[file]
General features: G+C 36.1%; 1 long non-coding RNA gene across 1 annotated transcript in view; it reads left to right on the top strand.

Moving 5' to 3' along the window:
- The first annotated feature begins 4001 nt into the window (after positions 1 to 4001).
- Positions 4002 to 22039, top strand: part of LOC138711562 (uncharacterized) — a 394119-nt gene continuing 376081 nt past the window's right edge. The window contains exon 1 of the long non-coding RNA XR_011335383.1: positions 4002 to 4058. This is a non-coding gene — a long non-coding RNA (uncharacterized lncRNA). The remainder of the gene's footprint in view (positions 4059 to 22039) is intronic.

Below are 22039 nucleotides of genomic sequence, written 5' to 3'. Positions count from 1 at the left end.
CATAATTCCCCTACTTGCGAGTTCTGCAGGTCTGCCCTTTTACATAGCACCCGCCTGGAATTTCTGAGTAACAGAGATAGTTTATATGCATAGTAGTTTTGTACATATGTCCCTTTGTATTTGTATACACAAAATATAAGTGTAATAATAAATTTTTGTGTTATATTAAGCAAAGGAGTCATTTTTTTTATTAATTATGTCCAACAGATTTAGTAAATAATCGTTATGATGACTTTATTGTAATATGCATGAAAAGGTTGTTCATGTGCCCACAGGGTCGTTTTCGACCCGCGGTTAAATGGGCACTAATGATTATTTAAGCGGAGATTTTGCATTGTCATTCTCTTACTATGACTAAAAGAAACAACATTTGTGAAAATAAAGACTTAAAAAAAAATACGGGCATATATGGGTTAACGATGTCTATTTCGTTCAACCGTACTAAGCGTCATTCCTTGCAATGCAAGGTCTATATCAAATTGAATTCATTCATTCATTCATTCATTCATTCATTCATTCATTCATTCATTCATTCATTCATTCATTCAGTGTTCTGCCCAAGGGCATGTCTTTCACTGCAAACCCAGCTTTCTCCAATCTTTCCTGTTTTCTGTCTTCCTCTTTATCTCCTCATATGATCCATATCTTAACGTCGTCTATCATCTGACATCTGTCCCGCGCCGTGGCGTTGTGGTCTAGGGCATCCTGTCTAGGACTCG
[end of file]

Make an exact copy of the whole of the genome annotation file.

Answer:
General features: G+C 36.1%; 1 long non-coding RNA gene across 1 annotated transcript in view; it reads left to right on the top strand.

Moving 5' to 3' along the window:
- The first annotated feature begins 4001 nt into the window (after positions 1 to 4001).
- Positions 4002 to 22039, top strand: part of LOC138711562 (uncharacterized) — a 394119-nt gene continuing 376081 nt past the window's right edge. The window contains exon 1 of the long non-coding RNA XR_011335383.1: positions 4002 to 4058. This is a non-coding gene — a long non-coding RNA (uncharacterized lncRNA). The remainder of the gene's footprint in view (positions 4059 to 22039) is intronic.

Below are 22039 nucleotides of genomic sequence, written 5' to 3'. Positions count from 1 at the left end.
CATAATTCCCCTACTTGCGAGTTCTGCAGGTCTGCCCTTTTACATAGCACCCGCCTGGAATTTCTGAGTAACAGAGATAGTTTATATGCATAGTAGTTTTGTACATATGTCCCTTTGTATTTGTATACACAAAATATAAGTGTAATAATAAATTTTTGTGTTATATTAAGCAAAGGAGTCATTTTTTTTATTAATTATGTCCAACAGATTTAGTAAATAATCGTTATGATGACTTTATTGTAATATGCATGAAAAGGTTGTTCATGTGCCCACAGGGTCGTTTTCGACCCGCGGTTAAATGGGCACTAATGATTATTTAAGCGGAGATTTTGCATTGTCATTCTCTTACTATGACTAAAAGAAACAACATTTGTGAAAATAAAGACTTAAAAAAAAATACGGGCATATATGGGTTAACGATGTCTATTTCGTTCAACCGTACTAAGCGTCATTCCTTGCAATGCAAGGTCTATATCAAATTGAATTCATTCATTCATTCATTCATTCATTCATTCATTCATTCATTCATTCATTCATTCATTCATTCAGTGTTCTGCCCAAGGGCATGTCTTTCACTGCAAACCCAGCTTTCTCCAATCTTTCCTGTTTTCTGTCTTCCTCTTTATCTCCTCATATGATCCATATCTTAACGTCGTCTATCATCTGACATCTGTCCCGCGCCGTGGCGTTGTGGTCTAGGGCATCCTGTCTAGGACTCG